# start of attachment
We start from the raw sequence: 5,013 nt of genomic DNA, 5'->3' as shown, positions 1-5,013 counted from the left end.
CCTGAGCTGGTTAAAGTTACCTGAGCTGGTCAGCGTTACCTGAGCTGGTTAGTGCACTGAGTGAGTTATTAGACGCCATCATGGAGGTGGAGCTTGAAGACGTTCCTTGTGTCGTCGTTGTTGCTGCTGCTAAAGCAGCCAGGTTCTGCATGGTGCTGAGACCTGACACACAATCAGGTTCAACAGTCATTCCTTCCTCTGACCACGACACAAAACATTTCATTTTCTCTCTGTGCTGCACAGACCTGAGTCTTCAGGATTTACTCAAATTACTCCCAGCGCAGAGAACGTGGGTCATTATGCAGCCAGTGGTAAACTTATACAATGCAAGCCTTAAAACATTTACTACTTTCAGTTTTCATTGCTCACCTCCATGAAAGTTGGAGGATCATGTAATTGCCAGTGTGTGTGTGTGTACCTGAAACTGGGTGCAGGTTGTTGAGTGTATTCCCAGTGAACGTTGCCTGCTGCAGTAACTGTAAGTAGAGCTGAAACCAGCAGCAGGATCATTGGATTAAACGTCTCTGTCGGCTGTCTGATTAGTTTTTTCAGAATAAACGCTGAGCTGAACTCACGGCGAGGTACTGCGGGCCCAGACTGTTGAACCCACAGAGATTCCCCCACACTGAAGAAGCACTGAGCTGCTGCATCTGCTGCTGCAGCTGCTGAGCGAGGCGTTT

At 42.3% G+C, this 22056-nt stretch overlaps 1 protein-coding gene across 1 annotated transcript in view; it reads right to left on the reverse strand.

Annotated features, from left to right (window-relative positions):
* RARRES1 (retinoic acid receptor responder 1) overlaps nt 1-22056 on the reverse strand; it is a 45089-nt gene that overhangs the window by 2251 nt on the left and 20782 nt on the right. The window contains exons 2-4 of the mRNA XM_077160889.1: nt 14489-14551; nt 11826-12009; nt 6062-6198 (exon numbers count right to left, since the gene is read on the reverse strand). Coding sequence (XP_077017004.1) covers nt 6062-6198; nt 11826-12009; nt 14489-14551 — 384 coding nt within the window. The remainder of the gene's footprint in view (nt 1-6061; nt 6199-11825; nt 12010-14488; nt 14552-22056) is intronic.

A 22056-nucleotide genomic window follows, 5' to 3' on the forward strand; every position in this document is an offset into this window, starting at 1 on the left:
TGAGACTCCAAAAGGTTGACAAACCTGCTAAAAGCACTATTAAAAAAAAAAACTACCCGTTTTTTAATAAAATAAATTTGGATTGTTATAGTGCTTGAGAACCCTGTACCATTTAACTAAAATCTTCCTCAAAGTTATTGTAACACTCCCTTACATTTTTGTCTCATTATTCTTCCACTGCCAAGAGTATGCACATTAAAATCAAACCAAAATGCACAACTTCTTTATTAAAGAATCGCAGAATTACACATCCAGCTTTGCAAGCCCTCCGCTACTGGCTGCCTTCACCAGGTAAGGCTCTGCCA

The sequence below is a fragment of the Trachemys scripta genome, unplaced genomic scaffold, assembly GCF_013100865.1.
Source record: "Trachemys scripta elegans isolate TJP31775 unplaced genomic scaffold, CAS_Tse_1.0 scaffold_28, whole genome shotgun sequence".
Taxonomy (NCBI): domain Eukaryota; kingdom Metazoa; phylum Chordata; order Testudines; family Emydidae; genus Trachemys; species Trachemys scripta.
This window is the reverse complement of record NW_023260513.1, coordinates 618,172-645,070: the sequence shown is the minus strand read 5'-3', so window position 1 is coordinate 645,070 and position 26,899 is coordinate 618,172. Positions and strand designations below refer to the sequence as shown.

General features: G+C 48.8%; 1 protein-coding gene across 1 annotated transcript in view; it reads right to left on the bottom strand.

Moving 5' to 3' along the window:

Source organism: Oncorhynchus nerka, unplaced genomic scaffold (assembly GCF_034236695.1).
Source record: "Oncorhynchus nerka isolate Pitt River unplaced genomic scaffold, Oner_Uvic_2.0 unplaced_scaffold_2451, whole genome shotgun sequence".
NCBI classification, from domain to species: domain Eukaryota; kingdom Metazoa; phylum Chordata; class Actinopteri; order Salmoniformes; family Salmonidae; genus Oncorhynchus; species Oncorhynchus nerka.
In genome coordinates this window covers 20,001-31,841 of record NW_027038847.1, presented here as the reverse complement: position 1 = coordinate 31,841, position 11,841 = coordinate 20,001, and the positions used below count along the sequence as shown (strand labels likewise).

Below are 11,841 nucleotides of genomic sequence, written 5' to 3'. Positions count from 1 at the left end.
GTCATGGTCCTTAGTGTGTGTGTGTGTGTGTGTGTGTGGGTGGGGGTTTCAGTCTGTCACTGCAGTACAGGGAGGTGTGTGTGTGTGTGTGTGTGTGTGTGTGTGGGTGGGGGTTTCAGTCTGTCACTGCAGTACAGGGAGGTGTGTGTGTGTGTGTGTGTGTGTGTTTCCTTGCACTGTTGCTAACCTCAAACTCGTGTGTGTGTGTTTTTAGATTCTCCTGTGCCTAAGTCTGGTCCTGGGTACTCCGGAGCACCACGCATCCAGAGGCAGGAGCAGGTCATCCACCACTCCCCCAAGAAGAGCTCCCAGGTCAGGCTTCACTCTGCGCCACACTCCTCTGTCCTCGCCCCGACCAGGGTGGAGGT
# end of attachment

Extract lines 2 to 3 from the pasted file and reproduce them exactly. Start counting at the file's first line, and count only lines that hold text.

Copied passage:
CCTGAGCTGGTTAAAGTTACCTGAGCTGGTCAGCGTTACCTGAGCTGGTTAGTGCACTGAGTGAGTTATTAGACGCCATCATGGAGGTGGAGCTTGAAGACGTTCCTTGTGTCGTCGTTGTTGCTGCTGCTAAAGCAGCCAGGTTCTGCATGGTGCTGAGACCTGACACACAATCAGGTTCAACAGTCATTCCTTCCTCTGACCACGACACAAAACATTTCATTTTCTCTCTGTGCTGCACAGACCTGAGTCTTCAGGATTTACTCAAATTACTCCCAGCGCAGAGAACGTGGGTCATTATGCAGCCAGTGGTAAACTTATACAATGCAAGCCTTAAAACATTTACTACTTTCAGTTTTCATTGCTCACCTCCATGAAAGTTGGAGGATCATGTAATTGCCAGTGTGTGTGTGTGTACCTGAAACTGGGTGCAGGTTGTTGAGTGTATTCCCAGTGAACGTTGCCTGCTGCAGTAACTGTAAGTAGAGCTGAAACCAGCAGCAGGATCATTGGATTAAACGTCTCTGTCGGCTGTCTGATTAGTTTTTTCAGAATAAACGCTGAGCTGAACTCACGGCGAGGTACTGCGGGCCCAGACTGTTGAACCCACAGAGATTCCCCCACACTGAAGAAGCACTGAGCTGCTGCATCTGCTGCTGCAGCTGCTGAGCGAGGCGTTT

At 42.3% G+C, this 22056-nt stretch overlaps 1 protein-coding gene across 1 annotated transcript in view; it reads right to left on the reverse strand.